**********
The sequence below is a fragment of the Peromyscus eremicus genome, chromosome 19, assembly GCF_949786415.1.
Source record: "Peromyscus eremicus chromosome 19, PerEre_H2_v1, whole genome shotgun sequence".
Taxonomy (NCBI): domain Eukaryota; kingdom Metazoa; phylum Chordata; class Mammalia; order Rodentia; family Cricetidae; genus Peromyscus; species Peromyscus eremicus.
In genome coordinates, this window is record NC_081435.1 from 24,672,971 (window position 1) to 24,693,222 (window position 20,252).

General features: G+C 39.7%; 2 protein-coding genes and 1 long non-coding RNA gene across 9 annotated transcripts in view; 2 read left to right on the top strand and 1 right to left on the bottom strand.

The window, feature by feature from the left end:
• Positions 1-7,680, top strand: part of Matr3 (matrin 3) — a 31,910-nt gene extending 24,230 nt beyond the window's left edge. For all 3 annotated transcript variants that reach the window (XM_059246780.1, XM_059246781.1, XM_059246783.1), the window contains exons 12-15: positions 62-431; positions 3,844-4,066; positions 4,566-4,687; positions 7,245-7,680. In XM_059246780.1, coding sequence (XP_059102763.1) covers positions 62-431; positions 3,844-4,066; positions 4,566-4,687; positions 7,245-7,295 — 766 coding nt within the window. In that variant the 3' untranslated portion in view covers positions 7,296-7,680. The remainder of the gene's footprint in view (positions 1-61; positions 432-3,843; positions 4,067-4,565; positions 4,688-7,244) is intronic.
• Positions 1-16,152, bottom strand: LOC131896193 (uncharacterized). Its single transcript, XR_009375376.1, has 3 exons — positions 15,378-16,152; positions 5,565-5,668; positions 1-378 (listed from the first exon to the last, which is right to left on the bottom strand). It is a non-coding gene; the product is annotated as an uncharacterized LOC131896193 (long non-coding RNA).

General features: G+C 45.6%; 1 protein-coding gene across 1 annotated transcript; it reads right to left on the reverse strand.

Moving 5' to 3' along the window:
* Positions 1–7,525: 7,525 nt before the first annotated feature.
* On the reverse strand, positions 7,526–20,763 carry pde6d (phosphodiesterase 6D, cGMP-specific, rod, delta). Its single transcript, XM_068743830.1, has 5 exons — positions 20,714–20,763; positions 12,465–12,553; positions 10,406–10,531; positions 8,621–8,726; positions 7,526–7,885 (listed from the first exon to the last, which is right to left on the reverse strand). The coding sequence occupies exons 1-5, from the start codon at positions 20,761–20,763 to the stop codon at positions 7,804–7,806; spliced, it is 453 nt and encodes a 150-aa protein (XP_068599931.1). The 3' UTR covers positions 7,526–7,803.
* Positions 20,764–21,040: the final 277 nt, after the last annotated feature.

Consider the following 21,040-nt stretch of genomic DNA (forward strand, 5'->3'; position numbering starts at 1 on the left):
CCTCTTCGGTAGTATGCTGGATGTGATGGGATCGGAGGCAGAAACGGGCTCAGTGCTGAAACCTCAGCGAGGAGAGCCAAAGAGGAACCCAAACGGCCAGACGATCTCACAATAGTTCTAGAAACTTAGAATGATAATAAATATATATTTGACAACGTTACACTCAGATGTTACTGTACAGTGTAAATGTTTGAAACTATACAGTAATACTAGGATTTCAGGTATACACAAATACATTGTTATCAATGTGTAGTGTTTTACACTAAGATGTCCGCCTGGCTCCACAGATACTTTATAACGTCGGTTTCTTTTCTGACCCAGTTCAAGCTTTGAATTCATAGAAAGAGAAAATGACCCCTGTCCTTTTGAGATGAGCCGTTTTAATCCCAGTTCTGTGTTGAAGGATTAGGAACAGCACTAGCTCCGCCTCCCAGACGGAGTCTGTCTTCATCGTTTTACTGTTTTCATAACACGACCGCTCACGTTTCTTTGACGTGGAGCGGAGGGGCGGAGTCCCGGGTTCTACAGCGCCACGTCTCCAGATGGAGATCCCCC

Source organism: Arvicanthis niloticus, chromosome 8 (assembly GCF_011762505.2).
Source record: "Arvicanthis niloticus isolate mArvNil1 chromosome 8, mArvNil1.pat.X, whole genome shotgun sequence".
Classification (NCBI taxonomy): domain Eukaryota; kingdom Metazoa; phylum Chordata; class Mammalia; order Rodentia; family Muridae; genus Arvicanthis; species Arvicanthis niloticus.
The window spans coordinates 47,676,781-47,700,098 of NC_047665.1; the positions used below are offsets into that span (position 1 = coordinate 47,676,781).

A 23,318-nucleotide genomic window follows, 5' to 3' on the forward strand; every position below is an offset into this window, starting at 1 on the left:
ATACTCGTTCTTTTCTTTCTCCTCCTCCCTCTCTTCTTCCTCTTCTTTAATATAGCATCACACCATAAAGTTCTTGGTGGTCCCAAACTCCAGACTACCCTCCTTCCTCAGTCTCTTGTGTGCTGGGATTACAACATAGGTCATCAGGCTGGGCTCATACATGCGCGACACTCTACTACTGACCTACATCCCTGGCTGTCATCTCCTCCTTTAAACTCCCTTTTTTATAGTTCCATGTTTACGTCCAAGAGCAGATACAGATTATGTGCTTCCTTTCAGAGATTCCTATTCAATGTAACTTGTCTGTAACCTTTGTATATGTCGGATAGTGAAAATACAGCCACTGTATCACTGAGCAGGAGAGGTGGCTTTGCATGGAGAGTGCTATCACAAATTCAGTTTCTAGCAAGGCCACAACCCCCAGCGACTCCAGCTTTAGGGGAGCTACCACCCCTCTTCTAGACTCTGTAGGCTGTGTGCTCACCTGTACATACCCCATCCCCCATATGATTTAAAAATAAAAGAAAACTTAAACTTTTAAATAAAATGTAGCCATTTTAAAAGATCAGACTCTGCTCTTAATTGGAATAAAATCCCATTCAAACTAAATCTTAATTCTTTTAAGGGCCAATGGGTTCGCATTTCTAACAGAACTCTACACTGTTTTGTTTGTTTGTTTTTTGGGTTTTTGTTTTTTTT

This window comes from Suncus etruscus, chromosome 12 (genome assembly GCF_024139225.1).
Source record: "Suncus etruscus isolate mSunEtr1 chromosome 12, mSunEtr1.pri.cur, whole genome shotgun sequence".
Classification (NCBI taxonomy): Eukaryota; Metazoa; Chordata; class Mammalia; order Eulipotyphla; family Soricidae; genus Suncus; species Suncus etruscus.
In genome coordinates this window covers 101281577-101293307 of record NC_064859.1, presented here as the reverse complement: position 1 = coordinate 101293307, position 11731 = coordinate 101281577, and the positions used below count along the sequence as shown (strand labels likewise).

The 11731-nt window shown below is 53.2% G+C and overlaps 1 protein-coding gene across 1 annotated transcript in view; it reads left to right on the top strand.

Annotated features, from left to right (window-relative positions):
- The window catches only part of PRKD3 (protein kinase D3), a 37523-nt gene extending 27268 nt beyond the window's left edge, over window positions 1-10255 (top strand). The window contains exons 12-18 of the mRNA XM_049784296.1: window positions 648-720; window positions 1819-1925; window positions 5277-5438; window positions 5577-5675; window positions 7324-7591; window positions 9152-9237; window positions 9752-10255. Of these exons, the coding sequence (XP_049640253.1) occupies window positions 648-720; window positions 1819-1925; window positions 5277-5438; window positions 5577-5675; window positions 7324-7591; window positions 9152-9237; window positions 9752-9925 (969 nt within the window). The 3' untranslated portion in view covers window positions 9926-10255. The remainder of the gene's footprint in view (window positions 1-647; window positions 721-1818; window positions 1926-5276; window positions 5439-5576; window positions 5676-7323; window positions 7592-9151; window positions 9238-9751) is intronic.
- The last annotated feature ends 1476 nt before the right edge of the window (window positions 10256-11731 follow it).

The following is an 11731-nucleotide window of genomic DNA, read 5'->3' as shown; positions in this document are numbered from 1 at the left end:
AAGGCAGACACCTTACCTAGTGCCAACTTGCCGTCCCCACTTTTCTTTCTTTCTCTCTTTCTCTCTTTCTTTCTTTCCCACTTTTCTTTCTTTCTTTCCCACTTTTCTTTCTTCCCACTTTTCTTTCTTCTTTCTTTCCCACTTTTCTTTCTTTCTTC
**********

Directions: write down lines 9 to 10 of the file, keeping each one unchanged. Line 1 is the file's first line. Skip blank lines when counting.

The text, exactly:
General features: G+C 45.6%; 1 protein-coding gene across 1 annotated transcript; it reads right to left on the reverse strand.

Moving 5' to 3' along the window: